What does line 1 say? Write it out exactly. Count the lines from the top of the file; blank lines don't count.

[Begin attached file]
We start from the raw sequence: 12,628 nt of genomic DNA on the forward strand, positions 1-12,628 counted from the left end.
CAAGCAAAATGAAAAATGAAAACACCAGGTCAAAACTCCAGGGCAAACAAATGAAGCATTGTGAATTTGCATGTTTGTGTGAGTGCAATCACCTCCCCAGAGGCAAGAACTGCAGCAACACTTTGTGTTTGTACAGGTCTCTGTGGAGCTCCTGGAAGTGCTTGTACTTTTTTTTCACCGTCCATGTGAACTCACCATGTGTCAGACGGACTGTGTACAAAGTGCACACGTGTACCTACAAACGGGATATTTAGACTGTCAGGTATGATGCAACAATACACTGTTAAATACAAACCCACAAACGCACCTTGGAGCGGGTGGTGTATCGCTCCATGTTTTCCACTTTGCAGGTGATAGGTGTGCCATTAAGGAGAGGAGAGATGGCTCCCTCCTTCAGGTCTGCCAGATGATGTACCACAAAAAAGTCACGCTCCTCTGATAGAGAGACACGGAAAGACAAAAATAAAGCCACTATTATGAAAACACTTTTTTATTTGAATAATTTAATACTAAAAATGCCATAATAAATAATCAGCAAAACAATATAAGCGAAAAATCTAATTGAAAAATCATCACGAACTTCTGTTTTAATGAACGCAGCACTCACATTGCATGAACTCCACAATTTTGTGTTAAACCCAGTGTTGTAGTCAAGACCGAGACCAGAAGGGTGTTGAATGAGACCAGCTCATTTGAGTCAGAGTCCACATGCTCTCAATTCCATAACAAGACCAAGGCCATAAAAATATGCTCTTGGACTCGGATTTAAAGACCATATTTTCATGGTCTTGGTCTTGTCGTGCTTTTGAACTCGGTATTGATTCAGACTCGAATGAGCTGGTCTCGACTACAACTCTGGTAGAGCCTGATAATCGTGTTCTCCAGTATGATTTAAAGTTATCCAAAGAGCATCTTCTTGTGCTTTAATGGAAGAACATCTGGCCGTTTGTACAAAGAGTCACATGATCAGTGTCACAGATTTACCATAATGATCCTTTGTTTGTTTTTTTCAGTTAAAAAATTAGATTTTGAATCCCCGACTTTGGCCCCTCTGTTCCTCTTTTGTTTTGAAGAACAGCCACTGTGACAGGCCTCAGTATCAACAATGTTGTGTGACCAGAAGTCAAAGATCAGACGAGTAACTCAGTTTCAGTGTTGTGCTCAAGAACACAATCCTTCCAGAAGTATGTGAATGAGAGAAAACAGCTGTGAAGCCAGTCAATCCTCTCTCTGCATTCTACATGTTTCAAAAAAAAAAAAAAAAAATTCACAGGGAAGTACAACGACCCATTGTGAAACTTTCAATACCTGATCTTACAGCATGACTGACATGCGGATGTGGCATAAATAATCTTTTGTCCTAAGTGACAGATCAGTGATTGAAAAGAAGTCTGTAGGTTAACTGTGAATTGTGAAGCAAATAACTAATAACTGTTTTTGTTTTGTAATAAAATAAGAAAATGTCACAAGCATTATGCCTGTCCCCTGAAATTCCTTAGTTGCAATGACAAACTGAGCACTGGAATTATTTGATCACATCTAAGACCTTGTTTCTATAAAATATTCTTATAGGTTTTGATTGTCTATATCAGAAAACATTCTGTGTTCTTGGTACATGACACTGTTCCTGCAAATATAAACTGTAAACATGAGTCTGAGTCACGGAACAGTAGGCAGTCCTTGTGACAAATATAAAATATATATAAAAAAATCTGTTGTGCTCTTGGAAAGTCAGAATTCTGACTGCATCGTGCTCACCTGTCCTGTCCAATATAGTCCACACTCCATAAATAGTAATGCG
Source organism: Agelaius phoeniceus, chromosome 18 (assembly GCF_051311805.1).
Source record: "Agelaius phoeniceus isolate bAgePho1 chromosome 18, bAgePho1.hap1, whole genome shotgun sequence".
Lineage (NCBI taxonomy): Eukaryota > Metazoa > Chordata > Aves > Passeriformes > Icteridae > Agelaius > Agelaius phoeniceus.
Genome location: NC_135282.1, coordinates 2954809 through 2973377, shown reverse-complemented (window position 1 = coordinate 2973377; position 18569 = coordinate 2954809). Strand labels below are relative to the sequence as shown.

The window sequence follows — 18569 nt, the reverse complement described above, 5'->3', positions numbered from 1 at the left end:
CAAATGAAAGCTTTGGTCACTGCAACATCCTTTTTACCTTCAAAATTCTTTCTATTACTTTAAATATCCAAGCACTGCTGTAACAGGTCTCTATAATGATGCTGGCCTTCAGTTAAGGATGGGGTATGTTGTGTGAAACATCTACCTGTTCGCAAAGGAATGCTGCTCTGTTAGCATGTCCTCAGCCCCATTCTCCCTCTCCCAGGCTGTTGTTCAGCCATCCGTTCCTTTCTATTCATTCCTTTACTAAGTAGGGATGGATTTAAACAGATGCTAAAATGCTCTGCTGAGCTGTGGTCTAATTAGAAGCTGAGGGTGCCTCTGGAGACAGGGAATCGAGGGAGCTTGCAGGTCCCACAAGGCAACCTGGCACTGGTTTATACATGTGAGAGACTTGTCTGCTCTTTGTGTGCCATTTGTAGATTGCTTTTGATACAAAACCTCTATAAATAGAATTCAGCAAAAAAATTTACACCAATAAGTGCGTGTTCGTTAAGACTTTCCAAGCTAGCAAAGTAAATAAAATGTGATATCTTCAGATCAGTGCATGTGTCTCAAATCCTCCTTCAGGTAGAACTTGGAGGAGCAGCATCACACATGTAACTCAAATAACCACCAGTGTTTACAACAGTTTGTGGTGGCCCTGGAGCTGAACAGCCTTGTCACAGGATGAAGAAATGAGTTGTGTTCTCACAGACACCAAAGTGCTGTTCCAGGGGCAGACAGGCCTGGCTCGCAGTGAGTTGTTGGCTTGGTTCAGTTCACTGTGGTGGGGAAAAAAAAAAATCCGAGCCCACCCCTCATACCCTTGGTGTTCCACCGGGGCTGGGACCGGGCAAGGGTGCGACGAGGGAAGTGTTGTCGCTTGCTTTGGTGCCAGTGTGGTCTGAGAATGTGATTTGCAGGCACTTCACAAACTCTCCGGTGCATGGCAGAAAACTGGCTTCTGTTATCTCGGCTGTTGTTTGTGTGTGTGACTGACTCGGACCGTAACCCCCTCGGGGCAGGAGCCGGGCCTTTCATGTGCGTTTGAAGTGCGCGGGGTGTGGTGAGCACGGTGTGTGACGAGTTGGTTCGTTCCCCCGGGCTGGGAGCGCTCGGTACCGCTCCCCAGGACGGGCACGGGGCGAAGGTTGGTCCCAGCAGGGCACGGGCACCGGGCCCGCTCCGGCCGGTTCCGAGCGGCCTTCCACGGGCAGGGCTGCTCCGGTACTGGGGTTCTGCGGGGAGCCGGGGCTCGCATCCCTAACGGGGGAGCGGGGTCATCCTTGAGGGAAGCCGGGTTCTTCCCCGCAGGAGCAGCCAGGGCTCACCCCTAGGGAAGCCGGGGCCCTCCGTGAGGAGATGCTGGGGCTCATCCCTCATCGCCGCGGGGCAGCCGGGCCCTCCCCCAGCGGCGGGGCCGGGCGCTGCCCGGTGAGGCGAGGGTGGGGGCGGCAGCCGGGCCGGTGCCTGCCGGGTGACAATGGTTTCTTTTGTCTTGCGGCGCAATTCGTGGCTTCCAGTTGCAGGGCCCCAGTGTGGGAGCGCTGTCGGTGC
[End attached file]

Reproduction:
We start from the raw sequence: 12,628 nt of genomic DNA on the forward strand, positions 1-12,628 counted from the left end.